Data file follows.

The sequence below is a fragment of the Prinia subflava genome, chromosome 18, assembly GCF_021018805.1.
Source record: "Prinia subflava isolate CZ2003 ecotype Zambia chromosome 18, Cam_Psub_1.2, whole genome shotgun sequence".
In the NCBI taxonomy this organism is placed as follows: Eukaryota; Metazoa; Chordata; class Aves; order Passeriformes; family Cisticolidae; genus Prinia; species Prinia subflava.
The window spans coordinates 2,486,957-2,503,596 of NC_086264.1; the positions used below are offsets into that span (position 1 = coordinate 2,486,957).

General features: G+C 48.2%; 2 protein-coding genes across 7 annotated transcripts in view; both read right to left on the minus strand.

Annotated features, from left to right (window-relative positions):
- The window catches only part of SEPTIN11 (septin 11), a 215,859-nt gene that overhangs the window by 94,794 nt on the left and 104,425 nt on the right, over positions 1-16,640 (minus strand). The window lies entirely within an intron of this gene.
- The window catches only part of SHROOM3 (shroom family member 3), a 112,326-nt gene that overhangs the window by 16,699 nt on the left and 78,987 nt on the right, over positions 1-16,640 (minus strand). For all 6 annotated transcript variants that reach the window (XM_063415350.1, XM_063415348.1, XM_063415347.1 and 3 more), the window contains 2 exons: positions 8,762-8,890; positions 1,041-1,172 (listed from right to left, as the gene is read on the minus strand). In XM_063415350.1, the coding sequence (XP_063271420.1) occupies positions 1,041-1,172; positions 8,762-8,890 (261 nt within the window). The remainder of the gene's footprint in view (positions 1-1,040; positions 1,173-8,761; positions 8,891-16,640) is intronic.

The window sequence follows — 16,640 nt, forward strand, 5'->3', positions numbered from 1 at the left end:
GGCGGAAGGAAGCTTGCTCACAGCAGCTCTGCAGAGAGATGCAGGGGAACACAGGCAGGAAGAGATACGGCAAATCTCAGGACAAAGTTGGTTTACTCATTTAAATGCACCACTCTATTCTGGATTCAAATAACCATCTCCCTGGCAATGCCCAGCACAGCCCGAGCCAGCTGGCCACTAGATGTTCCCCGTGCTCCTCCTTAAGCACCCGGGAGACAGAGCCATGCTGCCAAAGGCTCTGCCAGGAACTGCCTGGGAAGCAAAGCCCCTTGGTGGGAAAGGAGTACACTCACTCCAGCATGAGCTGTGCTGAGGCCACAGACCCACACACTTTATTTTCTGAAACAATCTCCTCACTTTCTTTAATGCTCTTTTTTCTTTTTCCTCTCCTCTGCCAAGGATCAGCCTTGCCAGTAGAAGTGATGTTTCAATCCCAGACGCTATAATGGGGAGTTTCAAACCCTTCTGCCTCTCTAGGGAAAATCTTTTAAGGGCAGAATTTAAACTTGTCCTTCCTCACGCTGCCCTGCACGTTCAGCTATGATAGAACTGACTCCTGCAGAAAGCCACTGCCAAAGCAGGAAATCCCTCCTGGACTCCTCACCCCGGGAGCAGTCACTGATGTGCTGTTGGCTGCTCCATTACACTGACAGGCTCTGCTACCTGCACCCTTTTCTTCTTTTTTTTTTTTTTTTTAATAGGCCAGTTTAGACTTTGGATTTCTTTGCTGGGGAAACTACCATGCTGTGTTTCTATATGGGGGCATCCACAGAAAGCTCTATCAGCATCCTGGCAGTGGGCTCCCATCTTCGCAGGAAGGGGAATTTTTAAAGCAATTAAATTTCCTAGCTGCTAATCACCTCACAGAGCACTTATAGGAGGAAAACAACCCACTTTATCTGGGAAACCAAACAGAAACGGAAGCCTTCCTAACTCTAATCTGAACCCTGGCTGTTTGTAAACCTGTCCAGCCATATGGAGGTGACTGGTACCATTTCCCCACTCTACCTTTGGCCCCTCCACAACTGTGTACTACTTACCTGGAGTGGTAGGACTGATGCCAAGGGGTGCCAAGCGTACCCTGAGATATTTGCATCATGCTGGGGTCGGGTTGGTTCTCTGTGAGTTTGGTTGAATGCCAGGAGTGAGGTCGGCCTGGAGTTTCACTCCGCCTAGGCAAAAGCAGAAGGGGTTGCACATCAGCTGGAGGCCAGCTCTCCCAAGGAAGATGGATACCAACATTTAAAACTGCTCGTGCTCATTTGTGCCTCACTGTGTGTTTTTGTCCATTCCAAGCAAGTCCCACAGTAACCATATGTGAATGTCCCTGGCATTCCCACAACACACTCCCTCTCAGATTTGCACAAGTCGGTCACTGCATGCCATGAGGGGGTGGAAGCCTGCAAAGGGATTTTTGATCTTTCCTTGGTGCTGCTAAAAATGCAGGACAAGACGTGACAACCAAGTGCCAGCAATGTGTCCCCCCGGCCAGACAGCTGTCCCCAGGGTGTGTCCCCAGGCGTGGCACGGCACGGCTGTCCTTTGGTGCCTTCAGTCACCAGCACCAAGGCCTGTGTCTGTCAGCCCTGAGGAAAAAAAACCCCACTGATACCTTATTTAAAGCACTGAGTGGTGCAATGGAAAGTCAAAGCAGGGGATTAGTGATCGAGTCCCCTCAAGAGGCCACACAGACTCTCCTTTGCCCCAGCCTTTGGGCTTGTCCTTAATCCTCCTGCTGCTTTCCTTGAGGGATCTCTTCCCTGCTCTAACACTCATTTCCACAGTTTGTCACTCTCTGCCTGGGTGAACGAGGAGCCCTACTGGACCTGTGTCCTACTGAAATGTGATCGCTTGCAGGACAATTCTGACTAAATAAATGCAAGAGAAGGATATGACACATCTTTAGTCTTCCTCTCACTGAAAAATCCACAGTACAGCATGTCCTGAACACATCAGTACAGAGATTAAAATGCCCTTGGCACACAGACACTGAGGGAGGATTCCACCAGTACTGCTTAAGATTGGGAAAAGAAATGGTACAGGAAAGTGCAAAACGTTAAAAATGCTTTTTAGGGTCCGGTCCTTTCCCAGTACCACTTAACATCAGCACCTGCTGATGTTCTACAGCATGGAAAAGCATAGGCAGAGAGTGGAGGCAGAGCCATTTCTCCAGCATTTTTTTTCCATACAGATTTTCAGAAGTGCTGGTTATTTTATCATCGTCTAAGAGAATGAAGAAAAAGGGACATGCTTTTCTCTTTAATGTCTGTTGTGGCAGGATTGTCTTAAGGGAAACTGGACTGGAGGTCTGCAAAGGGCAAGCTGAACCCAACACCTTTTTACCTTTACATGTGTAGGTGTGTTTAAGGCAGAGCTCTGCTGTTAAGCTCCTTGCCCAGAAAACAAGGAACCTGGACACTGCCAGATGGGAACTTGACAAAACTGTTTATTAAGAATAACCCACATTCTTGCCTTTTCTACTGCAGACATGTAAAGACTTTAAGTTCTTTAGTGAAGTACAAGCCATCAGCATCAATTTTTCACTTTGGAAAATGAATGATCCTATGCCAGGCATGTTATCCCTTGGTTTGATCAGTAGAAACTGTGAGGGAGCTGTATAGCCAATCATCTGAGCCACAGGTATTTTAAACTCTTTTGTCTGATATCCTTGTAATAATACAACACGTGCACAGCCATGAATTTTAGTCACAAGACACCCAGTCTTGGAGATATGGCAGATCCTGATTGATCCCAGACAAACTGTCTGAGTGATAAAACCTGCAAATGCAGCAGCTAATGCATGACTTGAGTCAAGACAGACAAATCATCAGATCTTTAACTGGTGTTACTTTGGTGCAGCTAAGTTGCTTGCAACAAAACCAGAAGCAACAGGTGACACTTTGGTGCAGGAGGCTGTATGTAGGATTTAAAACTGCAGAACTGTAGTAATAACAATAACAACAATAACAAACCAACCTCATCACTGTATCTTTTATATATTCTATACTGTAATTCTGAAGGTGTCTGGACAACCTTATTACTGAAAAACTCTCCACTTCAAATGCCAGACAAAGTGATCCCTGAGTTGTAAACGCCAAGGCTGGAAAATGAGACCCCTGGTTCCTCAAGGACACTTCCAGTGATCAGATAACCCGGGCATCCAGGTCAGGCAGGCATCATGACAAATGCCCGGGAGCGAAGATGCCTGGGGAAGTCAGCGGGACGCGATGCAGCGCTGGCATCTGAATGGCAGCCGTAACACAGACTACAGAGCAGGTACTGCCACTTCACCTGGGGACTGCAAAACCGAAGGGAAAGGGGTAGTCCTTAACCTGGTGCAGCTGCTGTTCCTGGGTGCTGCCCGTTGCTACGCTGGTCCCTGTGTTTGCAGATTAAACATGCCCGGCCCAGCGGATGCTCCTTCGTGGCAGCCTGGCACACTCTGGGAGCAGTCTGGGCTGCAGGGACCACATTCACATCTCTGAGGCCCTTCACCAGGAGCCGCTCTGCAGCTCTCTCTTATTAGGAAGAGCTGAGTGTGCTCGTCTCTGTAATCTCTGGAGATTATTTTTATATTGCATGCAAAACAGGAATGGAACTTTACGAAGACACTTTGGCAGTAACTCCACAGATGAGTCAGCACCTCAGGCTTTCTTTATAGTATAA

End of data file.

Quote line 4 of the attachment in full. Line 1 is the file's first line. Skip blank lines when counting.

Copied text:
The window spans coordinates 2,486,957-2,503,596 of NC_086264.1; the positions used below are offsets into that span (position 1 = coordinate 2,486,957).